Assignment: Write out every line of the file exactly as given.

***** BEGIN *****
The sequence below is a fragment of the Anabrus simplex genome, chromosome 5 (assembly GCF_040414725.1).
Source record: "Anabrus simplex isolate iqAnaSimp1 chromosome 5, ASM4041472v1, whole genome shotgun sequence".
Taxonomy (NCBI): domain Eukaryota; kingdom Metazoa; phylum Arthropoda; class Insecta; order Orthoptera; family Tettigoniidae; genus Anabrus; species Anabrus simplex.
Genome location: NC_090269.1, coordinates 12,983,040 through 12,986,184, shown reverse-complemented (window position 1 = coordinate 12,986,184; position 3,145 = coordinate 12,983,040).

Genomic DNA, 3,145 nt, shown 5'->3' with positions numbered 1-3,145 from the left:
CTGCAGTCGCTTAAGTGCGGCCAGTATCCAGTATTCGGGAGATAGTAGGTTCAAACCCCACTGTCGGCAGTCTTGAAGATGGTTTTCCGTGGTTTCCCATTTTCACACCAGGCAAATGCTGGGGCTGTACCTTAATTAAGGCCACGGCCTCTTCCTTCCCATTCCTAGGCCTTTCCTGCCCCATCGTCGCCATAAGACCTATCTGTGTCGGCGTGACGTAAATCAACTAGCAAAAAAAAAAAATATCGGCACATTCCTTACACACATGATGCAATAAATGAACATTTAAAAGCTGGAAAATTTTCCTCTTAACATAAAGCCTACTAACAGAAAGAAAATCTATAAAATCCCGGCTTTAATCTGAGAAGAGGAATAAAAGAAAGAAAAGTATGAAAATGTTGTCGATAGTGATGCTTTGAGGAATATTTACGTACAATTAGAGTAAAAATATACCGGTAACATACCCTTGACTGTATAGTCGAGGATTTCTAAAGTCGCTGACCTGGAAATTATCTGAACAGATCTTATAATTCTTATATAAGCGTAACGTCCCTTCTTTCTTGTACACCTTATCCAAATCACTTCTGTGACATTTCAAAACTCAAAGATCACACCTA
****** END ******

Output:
The sequence below is a fragment of the Anabrus simplex genome, chromosome 5 (assembly GCF_040414725.1).
Source record: "Anabrus simplex isolate iqAnaSimp1 chromosome 5, ASM4041472v1, whole genome shotgun sequence".
Taxonomy (NCBI): domain Eukaryota; kingdom Metazoa; phylum Arthropoda; class Insecta; order Orthoptera; family Tettigoniidae; genus Anabrus; species Anabrus simplex.
Genome location: NC_090269.1, coordinates 12,983,040 through 12,986,184, shown reverse-complemented (window position 1 = coordinate 12,986,184; position 3,145 = coordinate 12,983,040).

Genomic DNA, 3,145 nt, shown 5'->3' with positions numbered 1-3,145 from the left:
CTGCAGTCGCTTAAGTGCGGCCAGTATCCAGTATTCGGGAGATAGTAGGTTCAAACCCCACTGTCGGCAGTCTTGAAGATGGTTTTCCGTGGTTTCCCATTTTCACACCAGGCAAATGCTGGGGCTGTACCTTAATTAAGGCCACGGCCTCTTCCTTCCCATTCCTAGGCCTTTCCTGCCCCATCGTCGCCATAAGACCTATCTGTGTCGGCGTGACGTAAATCAACTAGCAAAAAAAAAAAATATCGGCACATTCCTTACACACATGATGCAATAAATGAACATTTAAAAGCTGGAAAATTTTCCTCTTAACATAAAGCCTACTAACAGAAAGAAAATCTATAAAATCCCGGCTTTAATCTGAGAAGAGGAATAAAAGAAAGAAAAGTATGAAAATGTTGTCGATAGTGATGCTTTGAGGAATATTTACGTACAATTAGAGTAAAAATATACCGGTAACATACCCTTGACTGTATAGTCGAGGATTTCTAAAGTCGCTGACCTGGAAATTATCTGAACAGATCTTATAATTCTTATATAAGCGTAACGTCCCTTCTTTCTTGTACACCTTATCCAAATCACTTCTGTGACATTTCAAAACTCAAAGATCACACCTA